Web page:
The commitment to invest £42million in a Teacher Development Premium pilot to enable teachers and leaders working in areas of greatest need to access high quality professional development, and drive school improvement; The introduction of the new, strengthened national professional qualifications, as well as a £10million fund to support teachers in the areas that need it most; Naming the projects that will receive a share of the £75 million Teaching and Leadership Innovation Fund. These projects will help provide tailored training opportunities for teachers on both managing challenging pupil behaviour and developing leadership, so they can make the most of their talent in the classroom.

Top of the DFE news items

In order - the newest listed first


Education Guardian

Morecambe MP stirs row after doubting poverty claims by local schools

Conservative MP David Morris questions stories of rickets and hungry children, saying claims are from schools ‘with links to leftwing group Momentum’

A row is brewing between a Conservative MP and some of his Lancashire constituents after he suggested that claims by teachers about extreme poverty at local schools were untrue.

A report by ITV earl...

I spent half my student days in a chicken shop – it was just as worthwhile as...

There are more ways into broadcasting than your careers advisor will tell you. I started in an east London chicken place

At university I always felt like I was studying for two degrees. “You’d better not be submitting any of that Chicken Shack, Amelia,” my tutor would say during seminars, much to my embarrassment. Chicken Shop Date, as it’s prono...

A tool or a distraction? How UK schools' approaches to mobile phones vary widely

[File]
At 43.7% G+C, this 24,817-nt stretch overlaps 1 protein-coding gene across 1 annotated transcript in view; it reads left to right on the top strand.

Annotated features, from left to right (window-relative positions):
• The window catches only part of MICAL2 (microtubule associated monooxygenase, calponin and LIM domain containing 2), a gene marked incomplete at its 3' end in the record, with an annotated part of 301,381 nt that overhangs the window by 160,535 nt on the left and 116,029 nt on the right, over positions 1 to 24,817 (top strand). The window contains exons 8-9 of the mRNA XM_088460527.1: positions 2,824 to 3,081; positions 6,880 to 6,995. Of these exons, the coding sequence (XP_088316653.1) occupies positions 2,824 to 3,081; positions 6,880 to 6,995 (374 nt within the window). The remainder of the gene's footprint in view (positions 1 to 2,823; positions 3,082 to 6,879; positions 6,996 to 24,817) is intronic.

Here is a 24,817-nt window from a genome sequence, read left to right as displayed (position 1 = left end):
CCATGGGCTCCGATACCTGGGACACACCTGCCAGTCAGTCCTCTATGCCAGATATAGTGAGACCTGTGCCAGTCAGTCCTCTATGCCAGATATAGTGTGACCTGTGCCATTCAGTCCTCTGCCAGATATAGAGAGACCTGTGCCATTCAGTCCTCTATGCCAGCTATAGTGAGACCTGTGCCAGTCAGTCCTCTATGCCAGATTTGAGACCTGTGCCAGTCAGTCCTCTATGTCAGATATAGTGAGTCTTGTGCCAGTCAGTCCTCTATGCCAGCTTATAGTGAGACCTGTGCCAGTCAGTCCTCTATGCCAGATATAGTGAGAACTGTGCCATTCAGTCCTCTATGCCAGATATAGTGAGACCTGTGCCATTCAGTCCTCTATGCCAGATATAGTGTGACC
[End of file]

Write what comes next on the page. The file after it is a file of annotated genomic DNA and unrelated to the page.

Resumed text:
In France they’re banning devices from classrooms. But British students face a confusing web of different approaches depending on where they study

This week the French government announced a ban on students using mobile phones in schools, following through on a pledge made by Emmanuel Macron during his presidential election campaign.

The new law w...

Teaching gender equality can help tackle sexual harassment – here's how

Schools must encourage young people to question gender norms and behaviours, and ensure that sex education goes beyond biology

From Hollywood to Westminster, farming to tech, the #MeToo movement is drawing attention to widespread sexual harassment in society. Schools are no exception, with teachers and students affected.

In this context, discussi...

Two-year degrees leave a maturity gap – let's fill it with volunteering | Dav...

Students say they need a three-year degree to grow in maturity and transition to university. But could they do it through a year of volunteering instead?

David Reed is director of Generation Change

University education has hardly changed in 50 years: most three-year degree courses still resemble the public boarding model, where students move away ...

We want teachers to have their say on building better careers in education

As part of the government’s plan to improve social mobility through education, we’re launching a consultation on teacher career progression

Justine Greening is secretary of state for education

During a visit to Oakwood High School, my old comprehensive school in Rotherham, I was reminded of the role great teachers play in unlocking children’s tale...

Bullies have no place in academia – even if they're star scientists | Anonymo...

My bullying supervisor damaged my mental health. But when I stood up to him, I received no support from my university

I was awarded a prestigious fellowship in 2015 and moved my family across the country to take up a postdoctoral position at a world-class biomedical research institute. Little did I know that this seemingly invaluable opportunity...

Teachers warned not to dismiss sexual harassment as ‘banter’

New government guidelines for schools and colleges say pupils accused of sexual attacks should not share classrooms with victims

Combating sexual harassment and violence among pupils requires teachers to be vigilant on and offline, according to the government’s long-awaited guidelines for schools and colleges.

The advice covers responses to sexual...

Top of The Guardian news items